5. Connect the "Data1" output pin of the LiquidCrystalDisplay1 component to the "Digital" input pin of the "Digital[ 5 ]" channel of the Arduino component (Picture 4)
  6. Connect the "Data2" output pin of the LiquidCrystalDisplay1 component to the "Digital" input pin of the "Digital[ 6 ]" channel of the Arduino component (Picture 4)
  7. Connect the "Data3" output pin of the LiquidCrystalDisplay1 component to the "Digital" input pin of the "Digital[ 7 ]" channel of the Arduino component (Picture 4)
  8. Connect the "Out" pin of the Serial[ 0 ] channel of the Arduino component to the "In" pin of the LiquidCrystalDisplay1 component (Picture 5)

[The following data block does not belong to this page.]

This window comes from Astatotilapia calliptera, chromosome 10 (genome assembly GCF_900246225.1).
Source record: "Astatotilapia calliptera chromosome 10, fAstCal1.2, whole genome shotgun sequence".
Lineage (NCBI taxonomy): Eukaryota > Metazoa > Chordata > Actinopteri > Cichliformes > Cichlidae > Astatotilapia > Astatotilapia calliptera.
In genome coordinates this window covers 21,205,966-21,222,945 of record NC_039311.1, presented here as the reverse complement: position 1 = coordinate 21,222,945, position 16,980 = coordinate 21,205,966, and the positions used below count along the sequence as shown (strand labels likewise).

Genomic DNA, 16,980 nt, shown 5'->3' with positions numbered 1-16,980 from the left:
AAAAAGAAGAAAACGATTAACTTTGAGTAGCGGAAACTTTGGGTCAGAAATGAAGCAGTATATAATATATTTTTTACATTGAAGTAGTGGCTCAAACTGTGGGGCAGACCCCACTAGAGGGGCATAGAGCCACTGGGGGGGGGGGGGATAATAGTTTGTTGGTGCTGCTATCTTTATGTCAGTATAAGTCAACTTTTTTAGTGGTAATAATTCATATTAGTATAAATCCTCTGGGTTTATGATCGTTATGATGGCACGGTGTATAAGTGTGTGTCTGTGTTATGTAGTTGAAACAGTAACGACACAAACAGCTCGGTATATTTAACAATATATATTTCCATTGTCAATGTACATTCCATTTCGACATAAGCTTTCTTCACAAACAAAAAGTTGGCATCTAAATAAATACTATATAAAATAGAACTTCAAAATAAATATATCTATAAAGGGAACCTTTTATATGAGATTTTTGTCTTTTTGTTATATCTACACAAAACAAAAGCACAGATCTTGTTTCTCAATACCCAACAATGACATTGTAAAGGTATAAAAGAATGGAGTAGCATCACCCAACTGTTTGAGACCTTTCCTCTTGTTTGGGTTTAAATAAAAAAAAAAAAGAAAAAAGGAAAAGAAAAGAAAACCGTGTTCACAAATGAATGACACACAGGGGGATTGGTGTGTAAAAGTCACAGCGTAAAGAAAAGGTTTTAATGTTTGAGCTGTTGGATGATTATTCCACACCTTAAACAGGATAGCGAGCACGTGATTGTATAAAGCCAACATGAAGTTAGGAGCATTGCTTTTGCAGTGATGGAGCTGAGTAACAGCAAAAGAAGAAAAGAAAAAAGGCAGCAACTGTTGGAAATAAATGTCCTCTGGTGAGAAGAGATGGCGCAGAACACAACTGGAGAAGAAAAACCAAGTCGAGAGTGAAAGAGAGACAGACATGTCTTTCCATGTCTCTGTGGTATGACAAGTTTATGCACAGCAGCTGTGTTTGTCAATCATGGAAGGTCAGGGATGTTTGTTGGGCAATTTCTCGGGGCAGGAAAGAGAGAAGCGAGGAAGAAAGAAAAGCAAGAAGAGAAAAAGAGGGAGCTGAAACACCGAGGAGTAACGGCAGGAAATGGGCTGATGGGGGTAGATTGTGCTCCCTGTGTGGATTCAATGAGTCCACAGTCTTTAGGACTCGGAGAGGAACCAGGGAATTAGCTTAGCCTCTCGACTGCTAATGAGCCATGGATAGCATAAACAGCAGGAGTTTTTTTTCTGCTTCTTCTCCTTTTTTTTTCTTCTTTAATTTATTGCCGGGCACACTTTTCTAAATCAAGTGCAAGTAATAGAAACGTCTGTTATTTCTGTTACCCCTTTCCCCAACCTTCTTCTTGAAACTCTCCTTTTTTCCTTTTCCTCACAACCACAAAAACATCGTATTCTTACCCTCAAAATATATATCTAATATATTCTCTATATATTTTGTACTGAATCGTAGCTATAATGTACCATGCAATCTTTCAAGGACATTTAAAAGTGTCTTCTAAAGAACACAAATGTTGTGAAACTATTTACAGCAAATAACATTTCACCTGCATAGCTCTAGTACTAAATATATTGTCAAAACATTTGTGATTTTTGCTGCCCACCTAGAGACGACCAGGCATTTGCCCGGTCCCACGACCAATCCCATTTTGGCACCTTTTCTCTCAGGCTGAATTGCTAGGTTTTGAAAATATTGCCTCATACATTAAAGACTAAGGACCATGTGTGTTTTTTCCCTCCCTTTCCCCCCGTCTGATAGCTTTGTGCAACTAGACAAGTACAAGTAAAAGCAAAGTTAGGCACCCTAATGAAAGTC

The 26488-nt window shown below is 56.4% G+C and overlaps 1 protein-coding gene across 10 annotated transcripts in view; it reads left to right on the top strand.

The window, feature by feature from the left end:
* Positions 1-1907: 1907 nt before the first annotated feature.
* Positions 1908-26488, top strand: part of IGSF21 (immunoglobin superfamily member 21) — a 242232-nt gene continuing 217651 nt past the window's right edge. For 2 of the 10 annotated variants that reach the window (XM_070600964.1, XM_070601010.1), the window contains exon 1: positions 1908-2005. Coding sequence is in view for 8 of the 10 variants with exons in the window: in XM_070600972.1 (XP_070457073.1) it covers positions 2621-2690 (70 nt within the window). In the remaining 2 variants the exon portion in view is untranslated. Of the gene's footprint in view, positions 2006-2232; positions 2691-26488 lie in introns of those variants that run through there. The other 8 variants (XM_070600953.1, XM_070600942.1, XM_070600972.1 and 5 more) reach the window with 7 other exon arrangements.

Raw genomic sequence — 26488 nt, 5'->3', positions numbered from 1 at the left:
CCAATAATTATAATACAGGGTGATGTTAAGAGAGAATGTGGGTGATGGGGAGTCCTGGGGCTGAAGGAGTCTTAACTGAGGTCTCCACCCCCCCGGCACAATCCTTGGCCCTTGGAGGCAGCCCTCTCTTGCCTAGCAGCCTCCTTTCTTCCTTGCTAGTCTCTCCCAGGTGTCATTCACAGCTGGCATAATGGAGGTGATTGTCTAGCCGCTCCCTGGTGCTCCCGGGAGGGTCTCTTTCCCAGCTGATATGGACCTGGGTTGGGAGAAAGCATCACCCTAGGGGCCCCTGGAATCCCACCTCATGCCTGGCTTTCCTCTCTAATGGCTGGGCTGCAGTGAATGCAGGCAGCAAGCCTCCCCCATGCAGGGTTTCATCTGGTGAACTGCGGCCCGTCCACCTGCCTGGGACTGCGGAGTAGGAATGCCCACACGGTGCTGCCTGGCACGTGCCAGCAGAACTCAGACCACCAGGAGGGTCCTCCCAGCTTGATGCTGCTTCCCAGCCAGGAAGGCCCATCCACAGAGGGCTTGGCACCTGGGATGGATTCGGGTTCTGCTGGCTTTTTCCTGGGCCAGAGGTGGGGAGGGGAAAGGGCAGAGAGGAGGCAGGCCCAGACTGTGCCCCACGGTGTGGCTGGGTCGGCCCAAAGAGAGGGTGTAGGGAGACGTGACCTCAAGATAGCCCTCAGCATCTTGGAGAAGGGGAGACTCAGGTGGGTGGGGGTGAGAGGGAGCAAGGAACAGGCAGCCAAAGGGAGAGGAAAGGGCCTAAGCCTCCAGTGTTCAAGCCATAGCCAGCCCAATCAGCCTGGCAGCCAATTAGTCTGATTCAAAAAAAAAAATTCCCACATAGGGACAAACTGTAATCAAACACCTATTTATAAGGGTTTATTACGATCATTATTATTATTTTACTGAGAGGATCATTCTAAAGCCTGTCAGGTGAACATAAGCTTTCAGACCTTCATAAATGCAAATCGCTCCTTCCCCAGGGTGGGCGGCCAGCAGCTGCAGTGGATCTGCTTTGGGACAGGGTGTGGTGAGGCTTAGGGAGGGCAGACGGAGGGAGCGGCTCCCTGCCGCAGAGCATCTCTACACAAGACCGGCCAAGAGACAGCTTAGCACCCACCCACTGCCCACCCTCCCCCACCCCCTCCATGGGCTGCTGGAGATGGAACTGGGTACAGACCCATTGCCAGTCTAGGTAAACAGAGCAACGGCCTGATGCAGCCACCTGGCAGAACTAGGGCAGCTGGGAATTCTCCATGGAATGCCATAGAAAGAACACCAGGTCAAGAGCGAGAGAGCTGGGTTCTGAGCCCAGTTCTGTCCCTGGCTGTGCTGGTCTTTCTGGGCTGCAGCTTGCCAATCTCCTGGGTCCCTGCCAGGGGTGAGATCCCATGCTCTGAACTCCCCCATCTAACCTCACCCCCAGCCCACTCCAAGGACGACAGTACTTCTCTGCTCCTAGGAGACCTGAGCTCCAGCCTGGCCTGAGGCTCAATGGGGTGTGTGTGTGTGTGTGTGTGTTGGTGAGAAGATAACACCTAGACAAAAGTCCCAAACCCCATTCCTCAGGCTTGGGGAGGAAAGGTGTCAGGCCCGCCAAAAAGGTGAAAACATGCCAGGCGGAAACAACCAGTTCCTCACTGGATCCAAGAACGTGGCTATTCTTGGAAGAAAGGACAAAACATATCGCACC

Step 9: Generate, Compile, and Upload the Arduino Code

  1. In Visuino, Press F9 or click on the button shown on Picture 1 to generate the Arduino code, and open the Arduino IDE
  2. In the Arduino IDE, click on the Upload button, to compile and upload the code (Picture 2)

Step 10: And Play...

Congratulations! You have completed the project.

Picture 1 shows the connected and powered up project.

If you open Serial Terminal in the Arduino IDE or Visuino, type some text and press Enter, you should see the text appearing on the LCD.

Avoid entering lines of text of more characters than the LCD has per line, as you can overflow its buffers.

You may need to adjust the potentiometer to get clearly displayed text.

On Picture 3 you can see the complete Visuino diagram.

Also attached is the Visuino project, that I created for this Instructable. You can download and open it in Visuino: https://www.visuino.com